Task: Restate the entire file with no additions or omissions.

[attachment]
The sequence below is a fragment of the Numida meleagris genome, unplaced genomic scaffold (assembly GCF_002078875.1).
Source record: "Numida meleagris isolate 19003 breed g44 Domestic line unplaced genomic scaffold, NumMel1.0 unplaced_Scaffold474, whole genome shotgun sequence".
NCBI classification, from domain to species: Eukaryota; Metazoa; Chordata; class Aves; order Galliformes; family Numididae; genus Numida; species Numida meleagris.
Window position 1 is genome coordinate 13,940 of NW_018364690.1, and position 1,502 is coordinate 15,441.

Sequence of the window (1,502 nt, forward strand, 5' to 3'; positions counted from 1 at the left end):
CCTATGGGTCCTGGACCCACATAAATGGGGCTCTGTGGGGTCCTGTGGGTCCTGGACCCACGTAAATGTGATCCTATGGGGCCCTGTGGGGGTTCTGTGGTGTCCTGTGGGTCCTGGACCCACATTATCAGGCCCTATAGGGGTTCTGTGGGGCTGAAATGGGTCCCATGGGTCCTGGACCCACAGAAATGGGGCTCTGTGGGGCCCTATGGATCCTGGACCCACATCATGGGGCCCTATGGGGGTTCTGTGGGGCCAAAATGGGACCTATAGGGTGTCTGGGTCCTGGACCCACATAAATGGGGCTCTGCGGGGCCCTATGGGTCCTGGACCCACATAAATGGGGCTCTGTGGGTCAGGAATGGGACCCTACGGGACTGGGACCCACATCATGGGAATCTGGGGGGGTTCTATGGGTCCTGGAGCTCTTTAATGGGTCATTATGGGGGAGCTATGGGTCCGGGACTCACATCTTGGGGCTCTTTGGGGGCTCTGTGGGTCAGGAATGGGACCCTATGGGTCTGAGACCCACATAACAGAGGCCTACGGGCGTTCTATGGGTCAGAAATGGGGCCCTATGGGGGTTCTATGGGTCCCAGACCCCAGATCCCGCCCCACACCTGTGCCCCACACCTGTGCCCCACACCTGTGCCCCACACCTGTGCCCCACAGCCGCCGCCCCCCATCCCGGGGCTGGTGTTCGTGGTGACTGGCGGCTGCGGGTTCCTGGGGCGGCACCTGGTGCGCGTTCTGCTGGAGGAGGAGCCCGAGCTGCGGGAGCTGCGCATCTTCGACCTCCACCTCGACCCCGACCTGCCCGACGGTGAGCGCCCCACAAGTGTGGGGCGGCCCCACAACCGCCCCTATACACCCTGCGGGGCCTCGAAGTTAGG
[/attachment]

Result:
The sequence below is a fragment of the Numida meleagris genome, unplaced genomic scaffold (assembly GCF_002078875.1).
Source record: "Numida meleagris isolate 19003 breed g44 Domestic line unplaced genomic scaffold, NumMel1.0 unplaced_Scaffold474, whole genome shotgun sequence".
NCBI classification, from domain to species: Eukaryota; Metazoa; Chordata; class Aves; order Galliformes; family Numididae; genus Numida; species Numida meleagris.
Window position 1 is genome coordinate 13,940 of NW_018364690.1, and position 1,502 is coordinate 15,441.

Sequence of the window (1,502 nt, forward strand, 5' to 3'; positions counted from 1 at the left end):
CCTATGGGTCCTGGACCCACATAAATGGGGCTCTGTGGGGTCCTGTGGGTCCTGGACCCACGTAAATGTGATCCTATGGGGCCCTGTGGGGGTTCTGTGGTGTCCTGTGGGTCCTGGACCCACATTATCAGGCCCTATAGGGGTTCTGTGGGGCTGAAATGGGTCCCATGGGTCCTGGACCCACAGAAATGGGGCTCTGTGGGGCCCTATGGATCCTGGACCCACATCATGGGGCCCTATGGGGGTTCTGTGGGGCCAAAATGGGACCTATAGGGTGTCTGGGTCCTGGACCCACATAAATGGGGCTCTGCGGGGCCCTATGGGTCCTGGACCCACATAAATGGGGCTCTGTGGGTCAGGAATGGGACCCTACGGGACTGGGACCCACATCATGGGAATCTGGGGGGGTTCTATGGGTCCTGGAGCTCTTTAATGGGTCATTATGGGGGAGCTATGGGTCCGGGACTCACATCTTGGGGCTCTTTGGGGGCTCTGTGGGTCAGGAATGGGACCCTATGGGTCTGAGACCCACATAACAGAGGCCTACGGGCGTTCTATGGGTCAGAAATGGGGCCCTATGGGGGTTCTATGGGTCCCAGACCCCAGATCCCGCCCCACACCTGTGCCCCACACCTGTGCCCCACACCTGTGCCCCACACCTGTGCCCCACAGCCGCCGCCCCCCATCCCGGGGCTGGTGTTCGTGGTGACTGGCGGCTGCGGGTTCCTGGGGCGGCACCTGGTGCGCGTTCTGCTGGAGGAGGAGCCCGAGCTGCGGGAGCTGCGCATCTTCGACCTCCACCTCGACCCCGACCTGCCCGACGGTGAGCGCCCCACAAGTGTGGGGCGGCCCCACAACCGCCCCTATACACCCTGCGGGGCCTCGAAGTTAGG